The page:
*Note* This post is part of our ongoing series “Misconceptions in the visual communication of science.” You can find other posts in the series here.
As a team of scientists and scientific illustrators, we’ve worked alongside many researchers who try their very hardest to communicate through pictures. Yet, despite best intentions, we often see common misconceptions that undermine the effectiveness of the pictures we encounter. We cover one particularly powerful misconception in this post and will cover more in future posts.
Misconception: I need to know how to draw in order to make an effective picture
It’s true that great drawing skills can make it easier to create great science pictures. But making an informative picture does not necessarily require such skills. An effective picture doesn’t need to be a realistic one. In fact, as we discuss in our S.P.A.R.K. course, being too literal in your illustrations can lead to confusion. The many details in a beautiful drawing can easily distract from the message (see example below).
Instead, it’s best to learn how to define the core components of your message and arrange these components in a narrative path (or “path pattern”) that most effectively delivers your message. The components of your picture can be very schematic or symbolic representations of scientific concepts. Simplified representations will keep your viewers focused on the big picture–the core content of your message.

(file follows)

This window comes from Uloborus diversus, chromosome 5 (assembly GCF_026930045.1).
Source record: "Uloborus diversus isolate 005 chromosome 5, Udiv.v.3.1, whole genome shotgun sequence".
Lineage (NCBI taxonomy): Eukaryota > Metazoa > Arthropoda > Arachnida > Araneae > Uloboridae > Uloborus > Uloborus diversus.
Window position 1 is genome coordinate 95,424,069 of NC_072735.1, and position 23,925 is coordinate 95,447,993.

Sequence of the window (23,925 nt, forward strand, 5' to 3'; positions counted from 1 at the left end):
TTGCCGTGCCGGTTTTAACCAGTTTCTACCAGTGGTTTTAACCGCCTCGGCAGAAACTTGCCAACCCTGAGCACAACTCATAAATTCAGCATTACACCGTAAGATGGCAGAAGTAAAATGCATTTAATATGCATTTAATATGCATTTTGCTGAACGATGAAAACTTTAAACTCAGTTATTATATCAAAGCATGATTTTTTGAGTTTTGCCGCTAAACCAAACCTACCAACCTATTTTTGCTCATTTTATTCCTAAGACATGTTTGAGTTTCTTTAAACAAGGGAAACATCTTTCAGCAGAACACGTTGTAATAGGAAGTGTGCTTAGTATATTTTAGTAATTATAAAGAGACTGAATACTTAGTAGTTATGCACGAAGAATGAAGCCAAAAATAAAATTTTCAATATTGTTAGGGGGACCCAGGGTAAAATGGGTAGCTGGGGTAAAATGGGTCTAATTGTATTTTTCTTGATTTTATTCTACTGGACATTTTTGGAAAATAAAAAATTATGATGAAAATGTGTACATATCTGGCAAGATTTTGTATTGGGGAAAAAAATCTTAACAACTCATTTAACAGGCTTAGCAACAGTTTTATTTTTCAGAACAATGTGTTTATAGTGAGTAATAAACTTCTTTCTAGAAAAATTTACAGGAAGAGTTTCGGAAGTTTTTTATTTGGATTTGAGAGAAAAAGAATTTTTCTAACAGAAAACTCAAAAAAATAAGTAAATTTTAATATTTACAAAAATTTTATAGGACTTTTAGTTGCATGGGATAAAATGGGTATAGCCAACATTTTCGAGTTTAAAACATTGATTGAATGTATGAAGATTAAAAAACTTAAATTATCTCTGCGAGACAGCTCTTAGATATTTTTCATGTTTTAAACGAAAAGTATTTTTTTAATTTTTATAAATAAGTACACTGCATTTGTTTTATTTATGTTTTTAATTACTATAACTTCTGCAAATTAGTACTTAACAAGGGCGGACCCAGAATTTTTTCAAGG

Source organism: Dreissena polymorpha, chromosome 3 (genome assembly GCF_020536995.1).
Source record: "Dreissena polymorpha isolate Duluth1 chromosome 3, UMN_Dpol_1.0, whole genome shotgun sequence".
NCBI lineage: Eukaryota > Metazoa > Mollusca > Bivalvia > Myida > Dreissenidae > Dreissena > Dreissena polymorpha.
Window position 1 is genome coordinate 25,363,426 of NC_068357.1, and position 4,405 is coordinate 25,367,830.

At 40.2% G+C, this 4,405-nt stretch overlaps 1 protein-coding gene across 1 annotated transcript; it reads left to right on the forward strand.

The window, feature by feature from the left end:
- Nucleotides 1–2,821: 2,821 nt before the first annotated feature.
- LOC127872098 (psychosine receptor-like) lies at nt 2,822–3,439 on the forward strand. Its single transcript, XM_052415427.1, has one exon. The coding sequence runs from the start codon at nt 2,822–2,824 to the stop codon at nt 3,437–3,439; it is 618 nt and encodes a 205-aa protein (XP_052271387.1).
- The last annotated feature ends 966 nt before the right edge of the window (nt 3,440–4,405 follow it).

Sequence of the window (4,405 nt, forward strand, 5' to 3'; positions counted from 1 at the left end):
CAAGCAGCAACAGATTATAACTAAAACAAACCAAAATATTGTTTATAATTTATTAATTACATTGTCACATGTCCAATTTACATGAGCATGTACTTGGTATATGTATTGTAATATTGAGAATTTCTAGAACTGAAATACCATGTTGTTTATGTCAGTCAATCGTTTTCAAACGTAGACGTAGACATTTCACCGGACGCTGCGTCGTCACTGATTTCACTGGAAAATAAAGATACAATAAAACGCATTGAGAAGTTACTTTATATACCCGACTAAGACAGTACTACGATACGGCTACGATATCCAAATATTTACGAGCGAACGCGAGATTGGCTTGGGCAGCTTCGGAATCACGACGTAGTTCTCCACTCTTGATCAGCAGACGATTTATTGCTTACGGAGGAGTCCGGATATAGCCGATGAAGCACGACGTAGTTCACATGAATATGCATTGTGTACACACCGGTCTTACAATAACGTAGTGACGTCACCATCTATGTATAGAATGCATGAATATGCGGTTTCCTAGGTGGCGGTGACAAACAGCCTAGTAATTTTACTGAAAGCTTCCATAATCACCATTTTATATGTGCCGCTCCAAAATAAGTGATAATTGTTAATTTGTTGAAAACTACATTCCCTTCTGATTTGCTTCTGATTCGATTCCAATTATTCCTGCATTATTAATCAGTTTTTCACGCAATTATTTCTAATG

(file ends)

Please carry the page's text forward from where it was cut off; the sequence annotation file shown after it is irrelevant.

In S.P.A.R.K., we teach you how to define your message, its components, and how to choose appropriate path patterns. Regardless of your drawing skills, having these things in place will set you well on your way to creating effective pictures.
We also stress the idea that creating great pictures is an iterative process. Most great pictures go through an “ugly” phase that improves through iterative rounds of refinement. In fact, when you first start on a new picture, we’d recommend sketching out your ideas in a quick and rough way. This will boost your creativity and leave you with a lot of raw material to begin the refinement process.
You can find examples of our own iterative process in these blog posts:
The bottom line – you don’t need extensive drawing or graphic design skills to create informative and effective pictures. You’ll actually benefit from quick and dirty rounds of modifying and experimenting with your pictures. You can, of course, work with an illustrator to improve the visual aesthetics of your pictures later. However, if you’re being schematic and focusing on the core message for your audience, professional illustration skills are not always necessary.